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This thesis investigates the similar views that Edmund Burke and Alasdair MacIntyre advance concerning the relationship between the individual and society. In spite of the fact that they are products of different historical and philosophical ages, they nonetheless advocate many analogous ideas on the issue of community. Burke and MacIntyre are influenced by Aristotelian ethics and politics in shaping their attitudes on the nature of the community. Among the Aristotelian ideas they exploit include the use of prudence in political and moral decision-making, their insistence on the need for a teleology and the importance of gradual rather than revolutionary change in the institutions of society. Burke and MacIntyre target what they believe to be the unfounded and irrational ideas of Enlightenment and modern liberal culture, which claimed that morals should be evaluated from a purely individualistic standpoint, free from any influence of communal practices. Burke and MacIntyre turn to Aristotle to advance arguments in defense of a virtue-centred system of ethics. (Abstract shortened by UMI.)Dept. of History, Philosophy, and Political Science. Paper copy at Leddy Library: Theses & Major Papers - Basement, West Bldg. / Call Number: Thesis1997 .B73. Source: Masters Abstracts International, Volume: 37-01, page: 0102. Adviser: D. Klin. Thesis (M.A.)--University of Windsor (Canada), 1997.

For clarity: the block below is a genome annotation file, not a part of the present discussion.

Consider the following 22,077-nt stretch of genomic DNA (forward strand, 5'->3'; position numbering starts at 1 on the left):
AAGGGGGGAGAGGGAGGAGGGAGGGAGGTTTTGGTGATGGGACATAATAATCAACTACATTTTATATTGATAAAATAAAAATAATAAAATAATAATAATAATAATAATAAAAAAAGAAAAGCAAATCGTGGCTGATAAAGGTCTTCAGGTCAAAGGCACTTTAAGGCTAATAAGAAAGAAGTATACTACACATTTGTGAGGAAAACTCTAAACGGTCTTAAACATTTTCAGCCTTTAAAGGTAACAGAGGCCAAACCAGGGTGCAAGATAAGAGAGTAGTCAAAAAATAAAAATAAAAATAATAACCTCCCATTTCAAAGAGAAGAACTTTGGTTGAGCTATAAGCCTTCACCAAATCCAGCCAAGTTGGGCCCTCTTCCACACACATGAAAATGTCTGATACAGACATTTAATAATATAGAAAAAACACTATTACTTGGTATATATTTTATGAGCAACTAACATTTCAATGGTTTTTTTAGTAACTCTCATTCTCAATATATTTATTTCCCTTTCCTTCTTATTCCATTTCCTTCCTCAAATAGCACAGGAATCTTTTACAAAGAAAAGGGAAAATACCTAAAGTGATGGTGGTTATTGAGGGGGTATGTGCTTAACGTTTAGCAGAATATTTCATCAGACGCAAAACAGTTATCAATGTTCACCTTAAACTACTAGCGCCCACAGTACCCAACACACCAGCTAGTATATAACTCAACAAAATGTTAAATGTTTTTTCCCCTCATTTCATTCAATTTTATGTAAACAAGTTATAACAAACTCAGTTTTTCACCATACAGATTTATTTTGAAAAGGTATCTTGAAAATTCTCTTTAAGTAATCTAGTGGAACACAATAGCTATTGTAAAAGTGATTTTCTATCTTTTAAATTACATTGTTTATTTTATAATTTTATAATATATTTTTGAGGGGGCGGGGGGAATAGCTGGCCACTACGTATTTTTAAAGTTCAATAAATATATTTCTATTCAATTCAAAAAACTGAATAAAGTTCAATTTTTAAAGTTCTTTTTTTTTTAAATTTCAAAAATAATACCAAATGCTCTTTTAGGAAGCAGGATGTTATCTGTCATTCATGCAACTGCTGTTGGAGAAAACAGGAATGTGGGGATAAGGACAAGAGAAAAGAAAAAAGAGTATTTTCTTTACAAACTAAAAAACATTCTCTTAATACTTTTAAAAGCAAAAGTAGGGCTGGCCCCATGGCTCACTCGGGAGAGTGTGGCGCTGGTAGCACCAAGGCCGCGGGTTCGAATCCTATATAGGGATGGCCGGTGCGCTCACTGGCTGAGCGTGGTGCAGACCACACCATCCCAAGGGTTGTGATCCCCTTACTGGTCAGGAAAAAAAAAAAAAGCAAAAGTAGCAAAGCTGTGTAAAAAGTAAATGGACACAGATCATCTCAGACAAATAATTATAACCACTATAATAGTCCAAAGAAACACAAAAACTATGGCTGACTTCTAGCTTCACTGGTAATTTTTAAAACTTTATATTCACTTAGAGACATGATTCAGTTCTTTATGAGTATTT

Breglia, David Anthony., "The presence of Aristotle in the thought of Edmund Burke and Alasdair MacIntyre: Their response to the Enlightenment and modern liberal conception of community and virtue." (1997). Electronic Theses and Dissertations. 4174.